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WORLDMAKING

THE ART AND SCIENCE OF AMERICAN DIPLOMACY

A well-documented, full-scale overview of some key makers of modern history.

A survey of American diplomacy since the 1890s as reflected in the careers of the men who molded it.

Milne (Modern History/Univ. of East Anglia; America's Rasputin: Walt Rostow and the Vietnam War, 2008) chooses nine significant figures whose approaches to diplomacy—either as an art, with inexact methods, or as a science, with a logical approach built from first principles—define his thesis. The tale begins at a point when the country largely avoided foreign entanglements. Alfred Thayer Mahan, in a hugely influential book on the importance of sea power, argued that the U.S. must ready to take an international role to protect its interests. A generation later, Woodrow Wilson took the position that America could only be safe in a world at peace. America’s entry into World War I and the subsequent attempt to create the League of Nations were the results. Beginning in the 1920s, and increasingly as the Depression took its toll, Charles Beard made the case for putting domestic issues above all else. But with the rise of Hitler and Stalin, Walter Lippmann and George Kennan pushed for a more active international role, leading to the Cold War, in which Paul Nitze and Henry Kissinger took very different roles. As the Soviet Union faded, Paul Wolfowitz found new threats in the Middle East, threats that have dominated much of Barack Obama’s presidency. The overall arc of the book is fascinating, showing how the play of ideas and politics has worked out over more than a century, with some of the most critical episodes in modern history as main episodes in the plot. Milne doesn’t paint his protagonists in black-or-white terms; he both praises Kissinger for his role in the rapprochement with China and criticizes him for advocating for keeping the U.S. in Vietnam after it was clear there was nothing to gain there. On the whole, however, the author appears to side with the “artists” over their more dogmatic opposites.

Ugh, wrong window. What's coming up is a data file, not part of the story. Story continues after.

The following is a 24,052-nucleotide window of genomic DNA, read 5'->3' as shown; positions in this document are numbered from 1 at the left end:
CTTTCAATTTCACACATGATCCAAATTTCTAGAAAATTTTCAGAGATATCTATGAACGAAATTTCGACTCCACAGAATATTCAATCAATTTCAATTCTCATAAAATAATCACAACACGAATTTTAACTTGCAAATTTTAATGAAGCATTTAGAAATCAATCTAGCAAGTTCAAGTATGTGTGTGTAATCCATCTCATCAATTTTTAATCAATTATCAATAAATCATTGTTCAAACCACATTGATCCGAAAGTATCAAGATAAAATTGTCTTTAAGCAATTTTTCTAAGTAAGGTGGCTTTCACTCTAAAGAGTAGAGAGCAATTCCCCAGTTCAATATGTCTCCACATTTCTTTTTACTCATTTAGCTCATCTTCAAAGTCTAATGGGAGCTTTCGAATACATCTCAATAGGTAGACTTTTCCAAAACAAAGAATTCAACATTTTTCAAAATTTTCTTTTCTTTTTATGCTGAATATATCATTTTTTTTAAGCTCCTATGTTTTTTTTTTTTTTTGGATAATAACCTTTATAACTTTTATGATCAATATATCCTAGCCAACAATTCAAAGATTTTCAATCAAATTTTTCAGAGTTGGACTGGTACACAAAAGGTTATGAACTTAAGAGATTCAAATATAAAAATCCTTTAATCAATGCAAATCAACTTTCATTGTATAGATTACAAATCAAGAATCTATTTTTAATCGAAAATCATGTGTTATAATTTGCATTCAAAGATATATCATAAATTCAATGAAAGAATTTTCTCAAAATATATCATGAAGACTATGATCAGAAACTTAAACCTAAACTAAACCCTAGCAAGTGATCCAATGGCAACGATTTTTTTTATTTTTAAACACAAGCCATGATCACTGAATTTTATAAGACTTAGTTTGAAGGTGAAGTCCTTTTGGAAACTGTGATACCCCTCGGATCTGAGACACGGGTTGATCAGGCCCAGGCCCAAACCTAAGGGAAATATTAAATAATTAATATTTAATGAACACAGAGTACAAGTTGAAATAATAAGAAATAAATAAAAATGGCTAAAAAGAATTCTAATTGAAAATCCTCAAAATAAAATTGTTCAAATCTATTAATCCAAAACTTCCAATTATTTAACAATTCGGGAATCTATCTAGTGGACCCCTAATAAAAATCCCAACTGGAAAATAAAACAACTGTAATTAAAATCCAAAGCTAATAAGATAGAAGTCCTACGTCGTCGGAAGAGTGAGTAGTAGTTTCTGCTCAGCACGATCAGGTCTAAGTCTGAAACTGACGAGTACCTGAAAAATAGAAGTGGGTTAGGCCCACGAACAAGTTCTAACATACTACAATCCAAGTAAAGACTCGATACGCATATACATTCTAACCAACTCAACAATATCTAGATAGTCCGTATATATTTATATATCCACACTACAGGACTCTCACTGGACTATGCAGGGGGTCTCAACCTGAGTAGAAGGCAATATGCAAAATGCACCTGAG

A well-documented, full-scale overview of some key makers of modern history.

Pub Date: Sept. 22, 2015

ISBN: 978-0-374-29256-0

Page Count: 624

Publisher: Farrar, Straus and Giroux

Review Posted Online: July 6, 2015

Kirkus Reviews Issue: Aug. 1, 2015

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A PEOPLE'S HISTORY OF THE UNITED STATES

For Howard Zinn, long-time civil rights and anti-war activist, history and ideology have a lot in common. Since he thinks that everything is in someone's interest, the historian—Zinn posits—has to figure out whose interests he or she is defining/defending/reconstructing (hence one of his previous books, The Politics of History). Zinn has no doubts about where he stands in this "people's history": "it is a history disrespectful of governments and respectful of people's movements of resistance." So what we get here, instead of the usual survey of wars, presidents, and institutions, is a survey of the usual rebellions, strikes, and protest movements. Zinn starts out by depicting the arrival of Columbus in North America from the standpoint of the Indians (which amounts to their standpoint as constructed from the observations of the Europeans); and, after easily establishing the cultural disharmony that ensued, he goes on to the importation of slaves into the colonies. Add the laborers and indentured servants that followed, plus women and later immigrants, and you have Zinn's amorphous constituency. To hear Zinn tell it, all anyone did in America at any time was to oppress or be oppressed; and so he obscures as much as his hated mainstream historical foes do—only in Zinn's case there is that absurd presumption that virtually everything that came to pass was the work of ruling-class planning: this amounts to one great indictment for conspiracy. Despite surface similarities, this is not a social history, since we get no sense of the fabric of life. Instead of negating the one-sided histories he detests, Zinn has merely reversed the image; the distortion remains.